Lesson Plan: Music of the Silk Road


Name: Abby Burgett
School: Stone Scholastic Academy
Subject Area(s): Music, Social Studies, and Language Arts
Grade Level: Fifth Grade

State Goals

  • 25.A.2c Music: Identify elements and expressive qualities such as tone color, harmony, melody, form (rondo, theme and variation), rhythm/meter and dynamics in a variety of musical styles.
  • 25.B.2: Understand how elements and principles combine within an art form to express ideas.
  • 26.A.2c Music: Classify musical sound sources into groups (e.g., instrumental families, vocal ranges, solo/ensembles).
  • 26.A.2d Music: Read and interpret the traditional music notation of note values and letter names.
  • 27.A.2a: Identify and describe the relationship between the arts and various environments (e.g., home, school, workplace, theatre, gallery).
  • 27.B.2: Identify and describe how the arts communicate the similarities and differences among various people, places and times.
  • Language Arts SG 4: Listen and speak effectively in a variety of situations.
  • Social Studies SG 16: Understand and analyze events, trends, individuals and movements shaping the history of other nations.


Students will:

  • Learn that music and musical instruments evolve over time and that their use spreads beyond their land of origin.
  • Explore the sounds of Silk Road instruments and find ways in which they are similar and different to instruments we are familiar with today.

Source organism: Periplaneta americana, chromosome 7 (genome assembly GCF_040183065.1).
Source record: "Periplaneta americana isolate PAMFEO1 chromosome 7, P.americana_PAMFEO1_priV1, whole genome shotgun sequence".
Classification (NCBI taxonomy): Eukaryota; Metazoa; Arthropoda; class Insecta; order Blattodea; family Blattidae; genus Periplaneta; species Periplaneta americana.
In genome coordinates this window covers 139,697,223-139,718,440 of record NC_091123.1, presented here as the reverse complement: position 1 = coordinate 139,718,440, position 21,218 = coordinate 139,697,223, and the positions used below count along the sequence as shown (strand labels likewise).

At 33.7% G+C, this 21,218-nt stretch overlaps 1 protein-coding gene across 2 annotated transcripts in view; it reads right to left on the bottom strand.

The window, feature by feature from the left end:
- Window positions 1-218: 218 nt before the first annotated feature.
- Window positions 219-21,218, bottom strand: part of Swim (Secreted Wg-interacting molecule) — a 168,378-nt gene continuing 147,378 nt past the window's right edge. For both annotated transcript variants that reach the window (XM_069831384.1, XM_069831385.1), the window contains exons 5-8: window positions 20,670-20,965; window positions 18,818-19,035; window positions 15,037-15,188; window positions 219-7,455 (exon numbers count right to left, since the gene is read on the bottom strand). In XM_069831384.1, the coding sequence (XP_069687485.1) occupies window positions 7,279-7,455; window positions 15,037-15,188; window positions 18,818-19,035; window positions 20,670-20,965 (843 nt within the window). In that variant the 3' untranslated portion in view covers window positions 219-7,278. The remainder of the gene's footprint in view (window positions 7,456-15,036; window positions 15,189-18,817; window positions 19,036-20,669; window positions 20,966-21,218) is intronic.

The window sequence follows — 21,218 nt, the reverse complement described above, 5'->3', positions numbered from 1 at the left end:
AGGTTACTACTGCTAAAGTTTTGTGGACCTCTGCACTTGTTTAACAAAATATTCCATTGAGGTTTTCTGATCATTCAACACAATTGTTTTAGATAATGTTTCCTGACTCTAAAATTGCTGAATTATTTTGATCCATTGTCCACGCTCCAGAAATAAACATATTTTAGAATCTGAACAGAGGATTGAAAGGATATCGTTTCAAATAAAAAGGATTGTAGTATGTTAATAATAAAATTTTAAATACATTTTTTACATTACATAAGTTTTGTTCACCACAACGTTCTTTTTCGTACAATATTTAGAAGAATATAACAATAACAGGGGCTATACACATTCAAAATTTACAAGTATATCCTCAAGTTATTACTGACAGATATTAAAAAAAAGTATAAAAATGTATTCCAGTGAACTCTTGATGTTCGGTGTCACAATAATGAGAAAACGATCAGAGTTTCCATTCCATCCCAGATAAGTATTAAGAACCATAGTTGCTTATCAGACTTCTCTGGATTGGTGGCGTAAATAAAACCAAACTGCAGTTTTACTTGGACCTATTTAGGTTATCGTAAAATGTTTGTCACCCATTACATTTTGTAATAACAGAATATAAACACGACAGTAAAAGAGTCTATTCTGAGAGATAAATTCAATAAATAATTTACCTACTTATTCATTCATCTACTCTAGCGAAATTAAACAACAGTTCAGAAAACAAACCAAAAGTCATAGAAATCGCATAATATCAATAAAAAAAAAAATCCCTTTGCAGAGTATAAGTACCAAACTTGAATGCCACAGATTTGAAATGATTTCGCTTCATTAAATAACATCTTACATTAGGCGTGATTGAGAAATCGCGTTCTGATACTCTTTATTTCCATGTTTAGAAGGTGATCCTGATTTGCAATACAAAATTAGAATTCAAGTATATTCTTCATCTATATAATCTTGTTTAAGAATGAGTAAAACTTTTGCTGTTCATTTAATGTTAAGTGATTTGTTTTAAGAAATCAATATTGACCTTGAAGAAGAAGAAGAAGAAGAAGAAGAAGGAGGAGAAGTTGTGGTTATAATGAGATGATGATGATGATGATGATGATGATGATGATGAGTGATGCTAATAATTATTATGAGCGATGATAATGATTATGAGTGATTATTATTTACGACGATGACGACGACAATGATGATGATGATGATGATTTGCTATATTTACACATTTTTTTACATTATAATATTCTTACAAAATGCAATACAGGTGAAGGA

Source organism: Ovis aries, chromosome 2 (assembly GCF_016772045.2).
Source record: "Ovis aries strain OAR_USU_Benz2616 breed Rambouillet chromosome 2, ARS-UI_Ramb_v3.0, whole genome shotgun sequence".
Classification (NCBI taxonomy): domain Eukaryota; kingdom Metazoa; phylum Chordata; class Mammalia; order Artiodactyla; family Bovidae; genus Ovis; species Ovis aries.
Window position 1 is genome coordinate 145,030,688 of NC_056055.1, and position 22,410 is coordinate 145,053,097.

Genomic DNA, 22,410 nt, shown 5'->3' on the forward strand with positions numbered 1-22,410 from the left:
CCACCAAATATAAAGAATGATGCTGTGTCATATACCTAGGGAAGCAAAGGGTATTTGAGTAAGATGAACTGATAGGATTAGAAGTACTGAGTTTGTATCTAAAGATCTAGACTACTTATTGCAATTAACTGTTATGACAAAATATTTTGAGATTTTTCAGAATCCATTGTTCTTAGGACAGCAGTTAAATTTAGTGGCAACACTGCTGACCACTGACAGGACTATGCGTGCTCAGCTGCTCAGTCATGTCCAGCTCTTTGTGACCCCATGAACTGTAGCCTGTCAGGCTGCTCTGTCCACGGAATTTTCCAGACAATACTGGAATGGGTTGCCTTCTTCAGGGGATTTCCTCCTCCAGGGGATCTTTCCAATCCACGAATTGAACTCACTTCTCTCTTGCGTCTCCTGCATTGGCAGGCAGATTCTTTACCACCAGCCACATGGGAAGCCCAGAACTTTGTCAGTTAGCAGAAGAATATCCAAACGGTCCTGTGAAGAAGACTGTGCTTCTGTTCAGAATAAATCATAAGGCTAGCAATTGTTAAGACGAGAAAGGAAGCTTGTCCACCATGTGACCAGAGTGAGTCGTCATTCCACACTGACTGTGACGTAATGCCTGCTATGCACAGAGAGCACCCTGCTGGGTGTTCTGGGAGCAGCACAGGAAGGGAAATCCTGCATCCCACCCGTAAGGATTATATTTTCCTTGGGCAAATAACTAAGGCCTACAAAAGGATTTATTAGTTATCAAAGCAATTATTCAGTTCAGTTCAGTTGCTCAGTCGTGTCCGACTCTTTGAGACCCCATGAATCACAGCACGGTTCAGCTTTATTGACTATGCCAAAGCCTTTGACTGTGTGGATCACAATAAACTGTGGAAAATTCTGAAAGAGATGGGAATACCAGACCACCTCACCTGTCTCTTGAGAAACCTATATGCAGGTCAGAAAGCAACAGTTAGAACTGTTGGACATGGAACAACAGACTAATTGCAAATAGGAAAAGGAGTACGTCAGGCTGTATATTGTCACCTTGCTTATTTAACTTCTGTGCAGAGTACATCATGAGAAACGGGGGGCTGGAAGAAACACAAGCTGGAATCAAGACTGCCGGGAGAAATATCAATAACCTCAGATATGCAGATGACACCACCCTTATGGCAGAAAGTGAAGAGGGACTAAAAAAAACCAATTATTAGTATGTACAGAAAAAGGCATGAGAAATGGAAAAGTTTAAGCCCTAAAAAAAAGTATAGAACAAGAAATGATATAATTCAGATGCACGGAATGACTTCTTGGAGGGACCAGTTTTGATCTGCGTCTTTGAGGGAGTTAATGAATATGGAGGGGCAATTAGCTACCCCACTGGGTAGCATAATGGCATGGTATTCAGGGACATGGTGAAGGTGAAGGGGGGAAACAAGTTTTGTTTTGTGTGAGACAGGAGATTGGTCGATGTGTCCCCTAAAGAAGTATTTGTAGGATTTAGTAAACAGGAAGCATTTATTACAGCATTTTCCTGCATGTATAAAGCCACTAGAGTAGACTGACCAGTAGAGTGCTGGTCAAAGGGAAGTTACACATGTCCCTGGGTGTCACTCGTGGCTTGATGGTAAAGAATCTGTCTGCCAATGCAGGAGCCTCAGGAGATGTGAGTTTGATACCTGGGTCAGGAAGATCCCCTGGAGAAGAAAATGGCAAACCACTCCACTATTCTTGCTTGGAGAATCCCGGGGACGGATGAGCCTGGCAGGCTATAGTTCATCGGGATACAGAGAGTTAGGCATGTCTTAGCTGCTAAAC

• Explain the role that instruments played in the interaction of people and cultures.

Materials/Resources/Gallery Objects

  • Silk Road Instruments CD with audio clips of five instruments (comes with the SPICE Curriculum Guide Along the Silk Road)
  • Large picture cards of each instrument
  • Overhead copies of each instrument
  • Musical Passport worksheet
  • Individual instrument picture cards
  • Overhead projector
  • CD player
  • Silk Road map


  1. Pass out a Music Passport to each student; have them put it aside as you begin the next step.
  2. Turn lights out and begin by setting the scene for a night along the Silk Road. Describe the sounds, smells, feelings, tastes, and sights that would be experienced while traveling or stopping along the Silk Road. Slowly raise the lights as the “sun rises over the Silk Road.”
  3. Have students take out their Music Passport worksheet. Explain that they will be hearing 5 audio clips of musical instruments that would have been heard along the Silk Road. As they first listen to each clip, have students draw a picture showing what they feel and hear. On the second listening, have them attempt to draw what they think the instrument looks like. Are there strings? Does it look like a drum? Do you blow into it? What is it made of?
  4. Play each of the following clips two times:
    a. Morin khuur
    b. Qanun
    c. Pipa
    d. Daira
    e. Shakuhachi
  5. As students are making observations and hypotheses, circulate around the room to monitor listening and participation.
  6. Once students have completed each of the 5 sets of drawings, ask for volunteers to share what they drew and make sure to have them give back-up reasons or evidence as to why the drew what they did. Demand that students go deeper into their thinking by asking what instrument we have today that might be similar.
  7. As you place the first overhead image on the projector to show the first Silk Road instrument, have a student volunteer hold up the large picture card for closer viewing. Play the clip of the instrument #1 as you give background about the instrument. Continue this until all five instruments are revealed.
  8. Ask for questions at this time and allow for discussion in pairs.
  9. Distribute one instrument card to each student. Tell the class that by finding similar instruments held by other students, they will become part of one of 5 large groups.
  10. Allow students about 8 minutes to assemble in their groups.
  11. Discuss each grouping.